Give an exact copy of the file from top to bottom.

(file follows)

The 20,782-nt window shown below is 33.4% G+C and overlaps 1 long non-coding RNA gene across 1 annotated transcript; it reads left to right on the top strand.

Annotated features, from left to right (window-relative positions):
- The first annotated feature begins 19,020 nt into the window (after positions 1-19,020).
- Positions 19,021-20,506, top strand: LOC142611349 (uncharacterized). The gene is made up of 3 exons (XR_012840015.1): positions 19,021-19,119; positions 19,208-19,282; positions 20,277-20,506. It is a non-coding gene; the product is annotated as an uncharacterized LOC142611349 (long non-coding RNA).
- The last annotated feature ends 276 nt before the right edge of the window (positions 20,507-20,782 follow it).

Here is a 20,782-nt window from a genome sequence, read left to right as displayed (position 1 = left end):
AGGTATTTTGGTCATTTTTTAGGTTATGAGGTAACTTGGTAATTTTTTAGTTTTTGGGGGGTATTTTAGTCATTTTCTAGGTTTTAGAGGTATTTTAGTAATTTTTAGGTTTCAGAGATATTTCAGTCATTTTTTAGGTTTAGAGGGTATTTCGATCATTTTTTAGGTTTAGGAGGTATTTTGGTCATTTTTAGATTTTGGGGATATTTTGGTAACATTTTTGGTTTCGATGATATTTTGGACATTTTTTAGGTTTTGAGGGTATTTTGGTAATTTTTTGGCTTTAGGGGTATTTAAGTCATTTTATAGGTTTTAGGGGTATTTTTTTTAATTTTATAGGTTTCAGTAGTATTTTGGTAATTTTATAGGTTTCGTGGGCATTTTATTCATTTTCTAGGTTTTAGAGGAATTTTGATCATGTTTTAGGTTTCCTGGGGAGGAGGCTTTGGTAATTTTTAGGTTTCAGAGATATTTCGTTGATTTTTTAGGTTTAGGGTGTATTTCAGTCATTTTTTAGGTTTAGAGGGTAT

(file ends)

The 20,782-nt window shown below is 33.4% G+C and overlaps 1 long non-coding RNA gene across 1 annotated transcript; it reads left to right on the top strand.

Annotated features, from left to right (window-relative positions):
- The first annotated feature begins 19,020 nt into the window (after positions 1-19,020).
- Positions 19,021-20,506, top strand: LOC142611349 (uncharacterized). The gene is made up of 3 exons (XR_012840015.1): positions 19,021-19,119; positions 19,208-19,282; positions 20,277-20,506. It is a non-coding gene; the product is annotated as an uncharacterized LOC142611349 (long non-coding RNA).
- The last annotated feature ends 276 nt before the right edge of the window (positions 20,507-20,782 follow it).

Here is a 20,782-nt window from a genome sequence, read left to right as displayed (position 1 = left end):
AGGTATTTTGGTCATTTTTTAGGTTATGAGGTAACTTGGTAATTTTTTAGTTTTTGGGGGGTATTTTAGTCATTTTCTAGGTTTTAGAGGTATTTTAGTAATTTTTAGGTTTCAGAGATATTTCAGTCATTTTTTAGGTTTAGAGGGTATTTCGATCATTTTTTAGGTTTAGGAGGTATTTTGGTCATTTTTAGATTTTGGGGATATTTTGGTAACATTTTTGGTTTCGATGATATTTTGGACATTTTTTAGGTTTTGAGGGTATTTTGGTAATTTTTTGGCTTTAGGGGTATTTAAGTCATTTTATAGGTTTTAGGGGTATTTTTTTTAATTTTATAGGTTTCAGTAGTATTTTGGTAATTTTATAGGTTTCGTGGGCATTTTATTCATTTTCTAGGTTTTAGAGGAATTTTGATCATGTTTTAGGTTTCCTGGGGAGGAGGCTTTGGTAATTTTTAGGTTTCAGAGATATTTCGTTGATTTTTTAGGTTTAGGGTGTATTTCAGTCATTTTTTAGGTTTAGAGGGTAT